The Father’s Plan of Redemption

In John Milton’s Paradise Lost, it is clear that Satan can do what he does only because God permits it. Why does God permit Satan to enter earth and successfully tempt Eve? In order to show God’s glory in the work of redemption. Milton’s description of God’s decree of redemption a beautiful statement of God’s love.

The Father’s Decree of Redemption
After this determination to fight “war then war,” Satan comes up with a plan to find the new planet of which they had heard rumors. The goal is to disrupt “the Enemy’s” plan. The Father in heaven sees what Satan is doing, decrees to permit the fall, and then decrees to redeem the world through His Son. I found the conversation of the Father and the Son particularly moving.

Milton attempts to describe the glory of the Son as that of the glory of the divine Father:

Thus while God spake, ambrosial fragrance filled all heaven, and in the blessed Spirits elect sense of new joy ineffable diffused. Beyond compare the Son of God was seen most glorious; in him all his Father shone substantially expressed; and in his face divine compassion visibly appeared, love without end, and without measure grace; which uttering, thus he to his Father spake (3.135–143).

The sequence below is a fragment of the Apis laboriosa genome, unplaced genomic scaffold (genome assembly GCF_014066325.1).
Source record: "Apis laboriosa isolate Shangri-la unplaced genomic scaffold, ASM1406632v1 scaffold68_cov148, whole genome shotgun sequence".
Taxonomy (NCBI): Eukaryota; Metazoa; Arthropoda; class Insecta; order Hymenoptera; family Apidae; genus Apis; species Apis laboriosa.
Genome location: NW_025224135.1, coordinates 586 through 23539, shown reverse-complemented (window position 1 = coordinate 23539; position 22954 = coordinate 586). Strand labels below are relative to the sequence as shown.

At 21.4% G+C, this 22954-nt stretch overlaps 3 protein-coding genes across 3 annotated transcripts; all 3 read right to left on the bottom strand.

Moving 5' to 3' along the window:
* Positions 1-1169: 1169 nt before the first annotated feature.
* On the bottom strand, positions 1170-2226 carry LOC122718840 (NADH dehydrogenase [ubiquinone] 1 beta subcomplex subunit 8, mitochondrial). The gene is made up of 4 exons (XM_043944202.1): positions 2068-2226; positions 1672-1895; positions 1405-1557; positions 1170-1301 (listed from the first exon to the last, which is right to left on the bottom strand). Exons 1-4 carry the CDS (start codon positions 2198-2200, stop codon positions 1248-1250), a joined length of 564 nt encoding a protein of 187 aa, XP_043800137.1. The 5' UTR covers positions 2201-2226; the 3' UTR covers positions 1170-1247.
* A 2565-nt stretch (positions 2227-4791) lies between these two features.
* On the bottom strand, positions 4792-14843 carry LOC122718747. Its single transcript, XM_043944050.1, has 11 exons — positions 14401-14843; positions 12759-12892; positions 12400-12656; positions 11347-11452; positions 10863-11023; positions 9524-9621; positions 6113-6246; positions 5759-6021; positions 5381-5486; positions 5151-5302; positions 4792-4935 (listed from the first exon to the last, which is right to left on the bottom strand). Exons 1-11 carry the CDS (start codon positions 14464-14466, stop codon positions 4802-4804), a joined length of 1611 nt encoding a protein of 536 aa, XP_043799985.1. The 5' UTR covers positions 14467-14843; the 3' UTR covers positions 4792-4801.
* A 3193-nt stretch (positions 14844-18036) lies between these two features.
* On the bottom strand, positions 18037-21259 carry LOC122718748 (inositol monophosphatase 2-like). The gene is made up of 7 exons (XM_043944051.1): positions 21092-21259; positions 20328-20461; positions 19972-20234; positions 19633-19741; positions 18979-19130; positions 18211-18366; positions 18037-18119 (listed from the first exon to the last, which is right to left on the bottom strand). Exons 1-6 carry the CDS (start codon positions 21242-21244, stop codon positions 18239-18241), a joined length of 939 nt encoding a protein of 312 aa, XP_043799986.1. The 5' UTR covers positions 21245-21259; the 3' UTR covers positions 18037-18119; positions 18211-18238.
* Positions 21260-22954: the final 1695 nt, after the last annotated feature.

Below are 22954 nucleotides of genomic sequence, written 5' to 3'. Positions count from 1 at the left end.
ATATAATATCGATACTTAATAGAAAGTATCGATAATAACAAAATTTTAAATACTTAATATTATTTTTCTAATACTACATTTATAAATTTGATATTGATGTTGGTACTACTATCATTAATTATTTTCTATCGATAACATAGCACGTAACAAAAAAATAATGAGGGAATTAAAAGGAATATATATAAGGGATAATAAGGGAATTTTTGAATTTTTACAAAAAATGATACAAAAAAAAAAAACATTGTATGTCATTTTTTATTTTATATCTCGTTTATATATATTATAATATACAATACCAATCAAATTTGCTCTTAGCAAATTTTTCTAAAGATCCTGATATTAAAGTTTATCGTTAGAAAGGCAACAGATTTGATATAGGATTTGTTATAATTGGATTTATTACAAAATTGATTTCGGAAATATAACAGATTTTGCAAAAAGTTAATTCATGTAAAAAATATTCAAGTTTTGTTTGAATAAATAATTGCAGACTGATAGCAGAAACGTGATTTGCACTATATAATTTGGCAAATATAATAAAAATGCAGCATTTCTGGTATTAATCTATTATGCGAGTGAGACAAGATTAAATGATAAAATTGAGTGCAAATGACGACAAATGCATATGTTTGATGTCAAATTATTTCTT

The Father and Son are willing to redeem human beings, but there is a problem. Humans must be punished for their sin. The Son agrees to become a man in order to suffer the punishment for sin in man’s place. The result is the decision of the Father and Son to show forth divine glory in the redemption of the world:

His crime makes guilty all his sons; thy merit, imputed, shall absolve them who renounce their own both righteous and unrighteous deeds, and live in thee transplanted, and from thee receive new life, so man, as is most just, shall satisfy for Man, be judged and die and dying rise and, rising, with him raise His brethren, ransomed with his own dear life. So heavenly love shall outdo hellish hate . . . (3.290–298).

From the standpoint of the story, it is clear now that Satan will win the battle, though he shall not win the war.


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